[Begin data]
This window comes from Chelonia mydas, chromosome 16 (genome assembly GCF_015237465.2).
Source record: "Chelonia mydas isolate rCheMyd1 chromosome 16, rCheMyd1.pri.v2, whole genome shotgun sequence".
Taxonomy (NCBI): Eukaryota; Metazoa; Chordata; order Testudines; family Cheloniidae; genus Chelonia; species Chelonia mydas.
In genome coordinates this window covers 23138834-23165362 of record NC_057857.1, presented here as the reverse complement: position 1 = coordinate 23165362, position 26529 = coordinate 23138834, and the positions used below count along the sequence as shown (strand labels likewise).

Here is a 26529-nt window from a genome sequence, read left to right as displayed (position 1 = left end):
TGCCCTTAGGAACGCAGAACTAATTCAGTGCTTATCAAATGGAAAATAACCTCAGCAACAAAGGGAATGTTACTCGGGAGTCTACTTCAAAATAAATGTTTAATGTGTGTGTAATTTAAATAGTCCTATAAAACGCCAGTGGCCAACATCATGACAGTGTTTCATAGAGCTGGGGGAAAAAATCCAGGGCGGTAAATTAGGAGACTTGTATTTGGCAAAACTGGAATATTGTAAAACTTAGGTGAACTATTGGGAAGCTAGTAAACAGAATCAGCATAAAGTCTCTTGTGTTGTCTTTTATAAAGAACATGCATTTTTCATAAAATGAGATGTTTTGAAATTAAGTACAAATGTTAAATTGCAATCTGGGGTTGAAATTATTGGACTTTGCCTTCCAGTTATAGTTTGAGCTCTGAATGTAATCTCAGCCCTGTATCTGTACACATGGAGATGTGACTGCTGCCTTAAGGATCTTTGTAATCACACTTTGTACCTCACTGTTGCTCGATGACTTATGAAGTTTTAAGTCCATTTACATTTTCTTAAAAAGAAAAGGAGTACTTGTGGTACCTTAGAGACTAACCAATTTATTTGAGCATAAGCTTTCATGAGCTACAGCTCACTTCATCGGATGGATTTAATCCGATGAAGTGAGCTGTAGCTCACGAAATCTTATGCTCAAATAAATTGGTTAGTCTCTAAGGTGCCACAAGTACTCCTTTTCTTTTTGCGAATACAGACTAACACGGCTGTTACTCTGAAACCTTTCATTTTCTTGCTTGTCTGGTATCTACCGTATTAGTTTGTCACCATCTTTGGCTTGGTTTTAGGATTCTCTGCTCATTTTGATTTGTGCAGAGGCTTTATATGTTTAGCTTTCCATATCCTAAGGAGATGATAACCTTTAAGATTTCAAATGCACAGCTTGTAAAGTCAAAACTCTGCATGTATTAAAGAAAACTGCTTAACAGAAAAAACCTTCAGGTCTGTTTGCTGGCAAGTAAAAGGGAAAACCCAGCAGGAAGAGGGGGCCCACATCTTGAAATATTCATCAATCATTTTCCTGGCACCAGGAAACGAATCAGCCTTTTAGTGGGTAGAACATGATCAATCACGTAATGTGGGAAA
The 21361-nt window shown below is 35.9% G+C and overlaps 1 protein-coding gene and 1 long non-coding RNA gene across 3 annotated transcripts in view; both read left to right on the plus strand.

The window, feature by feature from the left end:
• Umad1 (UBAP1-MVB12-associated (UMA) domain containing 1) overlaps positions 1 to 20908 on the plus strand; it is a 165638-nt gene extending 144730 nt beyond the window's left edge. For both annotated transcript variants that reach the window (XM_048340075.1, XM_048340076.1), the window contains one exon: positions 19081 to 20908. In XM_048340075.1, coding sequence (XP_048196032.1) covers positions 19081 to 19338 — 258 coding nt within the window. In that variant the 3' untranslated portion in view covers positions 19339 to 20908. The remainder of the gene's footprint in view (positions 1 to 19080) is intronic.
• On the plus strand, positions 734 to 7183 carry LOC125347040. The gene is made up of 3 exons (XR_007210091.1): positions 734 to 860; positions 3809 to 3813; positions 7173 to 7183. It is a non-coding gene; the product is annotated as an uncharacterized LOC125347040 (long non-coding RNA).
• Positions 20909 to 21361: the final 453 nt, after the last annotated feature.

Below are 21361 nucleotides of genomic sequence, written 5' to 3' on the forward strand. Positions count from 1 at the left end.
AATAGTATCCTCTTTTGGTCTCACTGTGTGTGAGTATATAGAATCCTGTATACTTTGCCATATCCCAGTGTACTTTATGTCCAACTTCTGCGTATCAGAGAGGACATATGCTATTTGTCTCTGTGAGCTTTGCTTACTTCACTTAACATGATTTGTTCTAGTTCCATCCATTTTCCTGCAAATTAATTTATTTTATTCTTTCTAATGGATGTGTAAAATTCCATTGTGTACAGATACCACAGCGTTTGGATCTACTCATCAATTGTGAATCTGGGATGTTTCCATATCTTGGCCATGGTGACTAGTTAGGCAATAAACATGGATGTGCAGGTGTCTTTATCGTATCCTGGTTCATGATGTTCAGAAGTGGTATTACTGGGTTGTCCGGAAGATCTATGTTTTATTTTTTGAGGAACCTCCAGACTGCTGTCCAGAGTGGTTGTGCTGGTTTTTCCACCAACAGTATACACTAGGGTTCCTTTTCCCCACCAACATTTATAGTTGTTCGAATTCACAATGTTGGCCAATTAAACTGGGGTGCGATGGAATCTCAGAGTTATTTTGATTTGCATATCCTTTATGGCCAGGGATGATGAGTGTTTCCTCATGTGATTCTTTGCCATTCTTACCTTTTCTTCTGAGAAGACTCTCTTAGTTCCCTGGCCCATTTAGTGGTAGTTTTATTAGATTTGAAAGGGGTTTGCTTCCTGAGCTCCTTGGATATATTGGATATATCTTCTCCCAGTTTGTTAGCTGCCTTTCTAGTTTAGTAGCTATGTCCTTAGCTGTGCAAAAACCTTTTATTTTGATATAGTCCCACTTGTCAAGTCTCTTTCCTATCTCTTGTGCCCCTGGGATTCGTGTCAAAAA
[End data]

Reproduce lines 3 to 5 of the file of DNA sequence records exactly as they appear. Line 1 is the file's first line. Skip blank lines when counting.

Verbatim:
Taxonomy (NCBI): Eukaryota; Metazoa; Chordata; order Testudines; family Cheloniidae; genus Chelonia; species Chelonia mydas.
In genome coordinates this window covers 23138834-23165362 of record NC_057857.1, presented here as the reverse complement: position 1 = coordinate 23165362, position 26529 = coordinate 23138834, and the positions used below count along the sequence as shown (strand labels likewise).

Here is a 26529-nt window from a genome sequence, read left to right as displayed (position 1 = left end):